Growing Veggies, Not Grass, Will Cut Greenhouse Gases

Growing Veggies, Not Grass, Will Cut Greenhouse Gases

Each kilo (about 2 pounds, 3 ounces) of homegrown veggies can cut greenhouse gas emissions by two kilograms, research shows.

For a new study published in the journal Landscape and Urban Planning, researchers modeled a vegetable garden based on converting an area of lawn to garden, replacing some conventionally produced purchased vegetables bought at the store with ones from the garden, and diverting some household organic waste and gray water from processing facilities for use as compost and water for the garden.

The researchers chose midrange numbers from a wide range of values in existing data and also conducted a sensitivity analysis to test how key components such as crop yield and managing household waste affected the model.

“We looked at high and low yields and found that they affected the emissions per kilogram of vegetable,” says David Cleveland, research professor in the environmental studies professor at the University of California, Santa Barbara.

“For every square meter of garden, if you get 10 times the amount of vegetables, then the amount of emissions per vegetable goes down, because you’re dividing more vegetables into the emissions per square meter.

Ironically, that makes the contribution of the garden less on a per-vegetable basis. However, for the garden as a whole, higher yield reduces the emissions because fewer vegetables are purchased.”

The way in which household organic waste is handled also influenced the outcome, Cleveland says. “There’s the potential for home composting to be either positive or negative for the climate. It takes a lot of attention to do it right.”


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If optimal moisture and air conditions are not maintained, the waste becomes anaerobic and emits methane and nitrous oxide, powerful greenhouse gases, he says.

“We found that if household organic waste was exported to landfills that captured methane and burned it to generate electricity, households sending their organic waste to a central facility would reduce greenhouse gas emissions more than composting at home.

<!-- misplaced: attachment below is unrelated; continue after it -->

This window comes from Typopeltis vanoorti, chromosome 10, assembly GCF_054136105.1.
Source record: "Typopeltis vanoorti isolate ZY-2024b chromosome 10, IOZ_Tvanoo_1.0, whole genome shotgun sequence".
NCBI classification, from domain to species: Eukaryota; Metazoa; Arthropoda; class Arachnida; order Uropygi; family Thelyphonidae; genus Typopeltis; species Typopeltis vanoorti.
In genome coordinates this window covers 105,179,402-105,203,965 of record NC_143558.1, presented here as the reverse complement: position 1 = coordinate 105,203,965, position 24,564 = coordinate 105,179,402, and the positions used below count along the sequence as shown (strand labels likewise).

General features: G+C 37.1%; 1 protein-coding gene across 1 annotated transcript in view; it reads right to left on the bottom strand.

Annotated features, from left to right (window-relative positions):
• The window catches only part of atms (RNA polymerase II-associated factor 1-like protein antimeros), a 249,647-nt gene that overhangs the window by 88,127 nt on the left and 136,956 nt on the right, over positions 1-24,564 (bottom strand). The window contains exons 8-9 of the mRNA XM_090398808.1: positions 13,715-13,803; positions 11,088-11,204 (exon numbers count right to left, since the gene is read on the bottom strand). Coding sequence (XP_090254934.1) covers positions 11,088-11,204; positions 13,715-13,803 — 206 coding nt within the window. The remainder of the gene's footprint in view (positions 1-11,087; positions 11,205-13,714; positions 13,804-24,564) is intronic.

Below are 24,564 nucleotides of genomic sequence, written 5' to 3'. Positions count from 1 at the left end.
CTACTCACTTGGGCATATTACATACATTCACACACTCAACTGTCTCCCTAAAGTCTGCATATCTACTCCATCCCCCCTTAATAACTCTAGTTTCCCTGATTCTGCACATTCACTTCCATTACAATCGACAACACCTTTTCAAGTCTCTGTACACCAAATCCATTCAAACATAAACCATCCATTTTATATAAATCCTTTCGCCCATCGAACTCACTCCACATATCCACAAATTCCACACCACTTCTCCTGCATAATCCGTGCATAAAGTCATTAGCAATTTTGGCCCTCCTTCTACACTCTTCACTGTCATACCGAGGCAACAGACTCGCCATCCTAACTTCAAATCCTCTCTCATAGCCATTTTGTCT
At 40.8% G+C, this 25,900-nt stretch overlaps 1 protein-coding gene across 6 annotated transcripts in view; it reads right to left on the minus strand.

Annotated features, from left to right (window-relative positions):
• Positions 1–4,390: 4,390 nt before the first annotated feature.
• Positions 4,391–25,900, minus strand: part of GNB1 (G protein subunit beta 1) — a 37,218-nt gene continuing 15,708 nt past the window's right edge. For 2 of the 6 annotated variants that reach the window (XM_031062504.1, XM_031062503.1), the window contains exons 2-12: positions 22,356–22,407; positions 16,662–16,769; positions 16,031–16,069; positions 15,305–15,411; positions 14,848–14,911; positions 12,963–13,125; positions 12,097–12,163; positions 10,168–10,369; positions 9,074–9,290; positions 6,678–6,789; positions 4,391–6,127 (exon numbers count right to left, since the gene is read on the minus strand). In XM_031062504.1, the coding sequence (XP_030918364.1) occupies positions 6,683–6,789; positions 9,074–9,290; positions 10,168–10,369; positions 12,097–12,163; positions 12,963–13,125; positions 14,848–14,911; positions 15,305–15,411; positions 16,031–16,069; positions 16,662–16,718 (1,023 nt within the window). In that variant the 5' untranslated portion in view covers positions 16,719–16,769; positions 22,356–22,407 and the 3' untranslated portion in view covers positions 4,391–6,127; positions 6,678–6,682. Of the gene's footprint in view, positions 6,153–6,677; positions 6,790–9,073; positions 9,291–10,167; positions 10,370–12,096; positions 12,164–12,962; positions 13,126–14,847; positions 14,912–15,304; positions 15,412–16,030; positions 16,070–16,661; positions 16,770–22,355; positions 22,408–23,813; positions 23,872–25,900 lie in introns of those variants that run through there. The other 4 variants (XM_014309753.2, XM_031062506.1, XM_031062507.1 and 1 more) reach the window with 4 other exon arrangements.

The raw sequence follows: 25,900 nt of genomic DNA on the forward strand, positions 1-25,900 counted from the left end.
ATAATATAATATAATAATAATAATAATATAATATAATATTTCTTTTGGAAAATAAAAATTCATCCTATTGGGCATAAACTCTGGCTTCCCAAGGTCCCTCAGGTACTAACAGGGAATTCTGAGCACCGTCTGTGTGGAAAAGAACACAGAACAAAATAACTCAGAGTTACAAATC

“This study shows that in terms of effect on the climate, small things matter. How much attention you pay to the garden matters. How efficiently the vegetables are produced and consumed matters.”

Home gardens are good, but Cleveland says it might be better for household or community gardeners to lobby for good centralized programs for organic waste management instead. The equipment and energy necessary to operate such an endeavor constitute a small portion of the total emissions. These could be offset by efficiency such as having trucks that come to pick up organic waste also deliver compost to people who want it for their gardens.

“It’s important not to get hung up on assumptions that small and local are always better,” Cleveland says. “They may not be. You have to keep your eye on the real goal and not get tripped up by intermediate steps.

“In addition to reducing greenhouse gas emissions, there are other potential environmental, social, psychological, and nutritional advantages to growing food yourself, whether in a household, community or school garden,” Cleveland says.

“However, the degree to which those benefits are realized can depend on small things. Our hope is that this research helps motivate households, communities, and policymakers to support vegetable gardens that can contribute to mitigating climate change.”

Source: UC Santa Barbara

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